I recently discovered the Academy Award winning documentary feature Murder on a Sunday Morning. It tells the story of the prosecution of Brenton Butler for the murder of Mary Ann Stephens, a tourist to Jacksonville, FL.
It tells a story that we know far too well: a young black man is out walking and the police frame him for a murder. Of course, no one thinks they meant to frame an innocent man. But their casual racism and overt laziness created a narrative which they then did everything they could to make true.
The murder had happened about two hours earlier and they new they were looking for a six-foot tall black man between the ages of 20 and 25. Butler was black, but he was only 15 and considerably shorter than six foot.
Butler made the mistake of being on his way to a Blockbuster video store to apply for a job at the wrong time. The police decided to talk to him. Although there was nothing suspicious about him, the police put him in the back of a squad car and had the victim’s husband, James Stephens, identify him.
Stephens first did it at the distance. He said Butler was the man but that he would like to get a closer look. When he got a closer look, he repeated his identification.
A Terrible Eye-Witness
The film doesn’t go into it much, but this is a terrible set-up. If you show someone in the back of a police car, you are priming them to think that the person is a criminal. And why would the police be asking the husband if they didn’t have some indication that Butler was the guy?
Note that there was no line-up. The standard thing is to get a small group of people who look more or less alike. Then, if the witness identifies the suspect, it might mean something. This identification meant nothing at all.
The Real Killer
A couple of months after the state had embarrassed itself and lost in court, the defense team alerted the police to a young man named Juan Curtis. He not only fit the initial eye-witness’ description, his fingerprints were found on the victim’s purse. The police had not checked for fingerprints on the purse during their investigation of Butler.
As you can see in the picture at the top of this article, Brenton Butler and Juan Curtis do not look at all alike.
Building the Case
Once the police decided they had their man (The first person they questioned!) they set about proving it. That mostly meant interrogating a 15-year-old boy without representation or even telling his parents that he had been arrested.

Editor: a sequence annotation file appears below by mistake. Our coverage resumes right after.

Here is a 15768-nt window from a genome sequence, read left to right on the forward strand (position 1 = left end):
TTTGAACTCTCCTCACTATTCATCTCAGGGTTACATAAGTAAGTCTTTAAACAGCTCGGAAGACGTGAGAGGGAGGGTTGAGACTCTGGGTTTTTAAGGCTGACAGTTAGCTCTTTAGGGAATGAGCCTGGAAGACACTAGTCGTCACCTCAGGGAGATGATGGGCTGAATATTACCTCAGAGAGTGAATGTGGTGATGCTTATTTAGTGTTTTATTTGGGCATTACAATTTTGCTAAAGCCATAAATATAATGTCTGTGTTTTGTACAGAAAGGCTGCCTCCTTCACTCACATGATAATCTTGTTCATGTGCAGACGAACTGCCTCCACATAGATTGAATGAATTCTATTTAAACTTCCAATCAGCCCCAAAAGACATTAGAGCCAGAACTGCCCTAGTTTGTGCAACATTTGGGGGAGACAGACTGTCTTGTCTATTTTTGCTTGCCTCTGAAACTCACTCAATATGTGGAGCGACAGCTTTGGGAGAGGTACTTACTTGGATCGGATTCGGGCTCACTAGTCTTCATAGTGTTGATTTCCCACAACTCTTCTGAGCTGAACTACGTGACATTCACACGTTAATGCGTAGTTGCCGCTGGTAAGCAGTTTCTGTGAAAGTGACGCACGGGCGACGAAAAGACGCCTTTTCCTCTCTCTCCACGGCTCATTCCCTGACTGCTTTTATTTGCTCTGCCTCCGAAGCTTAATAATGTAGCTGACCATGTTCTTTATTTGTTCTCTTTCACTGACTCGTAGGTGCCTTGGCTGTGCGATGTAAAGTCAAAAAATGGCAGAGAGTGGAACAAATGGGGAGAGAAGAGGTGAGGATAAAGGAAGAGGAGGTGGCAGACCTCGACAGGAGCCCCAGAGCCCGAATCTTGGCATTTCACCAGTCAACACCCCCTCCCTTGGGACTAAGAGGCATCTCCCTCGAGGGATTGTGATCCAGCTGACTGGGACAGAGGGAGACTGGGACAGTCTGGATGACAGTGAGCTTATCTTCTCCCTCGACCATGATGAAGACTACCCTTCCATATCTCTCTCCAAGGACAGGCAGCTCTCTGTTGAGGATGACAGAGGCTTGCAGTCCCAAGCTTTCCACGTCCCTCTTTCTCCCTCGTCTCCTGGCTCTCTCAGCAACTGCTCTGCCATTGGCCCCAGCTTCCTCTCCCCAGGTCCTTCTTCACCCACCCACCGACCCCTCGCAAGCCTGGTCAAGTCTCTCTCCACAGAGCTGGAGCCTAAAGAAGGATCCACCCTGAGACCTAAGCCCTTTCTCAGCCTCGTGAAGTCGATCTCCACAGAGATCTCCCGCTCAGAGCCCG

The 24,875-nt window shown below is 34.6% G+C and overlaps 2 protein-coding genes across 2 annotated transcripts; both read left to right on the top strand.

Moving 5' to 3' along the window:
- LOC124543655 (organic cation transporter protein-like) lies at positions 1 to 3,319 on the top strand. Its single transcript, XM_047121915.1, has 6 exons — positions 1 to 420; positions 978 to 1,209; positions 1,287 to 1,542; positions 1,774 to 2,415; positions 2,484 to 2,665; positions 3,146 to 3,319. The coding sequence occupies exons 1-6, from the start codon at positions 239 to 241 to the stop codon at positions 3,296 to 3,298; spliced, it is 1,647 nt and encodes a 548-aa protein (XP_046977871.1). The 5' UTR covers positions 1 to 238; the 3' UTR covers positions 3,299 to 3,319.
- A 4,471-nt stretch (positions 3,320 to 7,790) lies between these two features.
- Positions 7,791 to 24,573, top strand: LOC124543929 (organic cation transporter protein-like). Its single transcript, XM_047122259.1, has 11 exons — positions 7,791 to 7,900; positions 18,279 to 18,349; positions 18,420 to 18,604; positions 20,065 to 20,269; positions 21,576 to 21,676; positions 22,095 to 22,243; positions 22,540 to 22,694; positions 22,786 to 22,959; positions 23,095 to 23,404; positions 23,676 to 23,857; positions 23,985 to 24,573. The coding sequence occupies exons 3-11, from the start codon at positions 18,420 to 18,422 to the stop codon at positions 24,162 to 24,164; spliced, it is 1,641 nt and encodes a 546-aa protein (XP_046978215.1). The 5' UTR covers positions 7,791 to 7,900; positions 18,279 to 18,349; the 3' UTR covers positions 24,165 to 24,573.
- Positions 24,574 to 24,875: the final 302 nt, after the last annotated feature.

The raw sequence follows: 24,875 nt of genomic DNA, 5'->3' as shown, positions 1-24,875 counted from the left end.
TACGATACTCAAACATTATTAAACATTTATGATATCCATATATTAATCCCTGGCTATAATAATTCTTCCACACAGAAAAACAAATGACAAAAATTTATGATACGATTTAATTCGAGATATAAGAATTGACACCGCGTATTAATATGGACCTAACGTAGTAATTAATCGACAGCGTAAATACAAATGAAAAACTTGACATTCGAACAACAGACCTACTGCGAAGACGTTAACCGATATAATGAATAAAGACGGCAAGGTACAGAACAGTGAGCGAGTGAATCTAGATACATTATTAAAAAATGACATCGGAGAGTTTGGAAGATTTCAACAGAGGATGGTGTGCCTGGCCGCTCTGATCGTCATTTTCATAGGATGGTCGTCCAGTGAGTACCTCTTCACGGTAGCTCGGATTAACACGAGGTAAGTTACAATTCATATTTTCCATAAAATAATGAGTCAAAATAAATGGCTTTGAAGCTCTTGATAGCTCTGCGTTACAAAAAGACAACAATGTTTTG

After hours of this, Butler still maintained that he was innocent so they brought in a “specialist” who beat him up and eventually implied he was going to shoot the young man. That’s when Butler signed a confession.
Interesting thing about that confession: it was filled with a bunch of stuff that went against what was known about the case. But it didn’t matter.
Nor did it matter that the purse was found 9.5 miles away. Butler would only have had two hours to take the purse there and then return home. But this loose end, like all the others, was ignored.
A Bad Prosecution
According to one of the defense lawyers, he contacted the state attorney — basically to say, “You need to drop this case; it’s garbage.” But the state attorney said that they had to prosecute the case to defend the honor of the cops. As is clear in this film, these cops didn’t have any honor. They ranged from lazy to selfish to evil.
The case was led by long-time public defenders Ann Finnell and Patrick McGuinness. They are now part of their law film, Finnell, Mcguinness, Nezami & Andux. Brenton Butler wrote his own book of the ordeal, They Said It Was Murder.
A Great Film
I highly recommend watching this film. Many of the courtroom moments are right out of a Hollywood movie. When the cops aren’t talking about what a terrible job they did, they are lying. And it’s good to see the lawyers tear them apart.
Image created from two frames in the film. It is taken under Fair Use.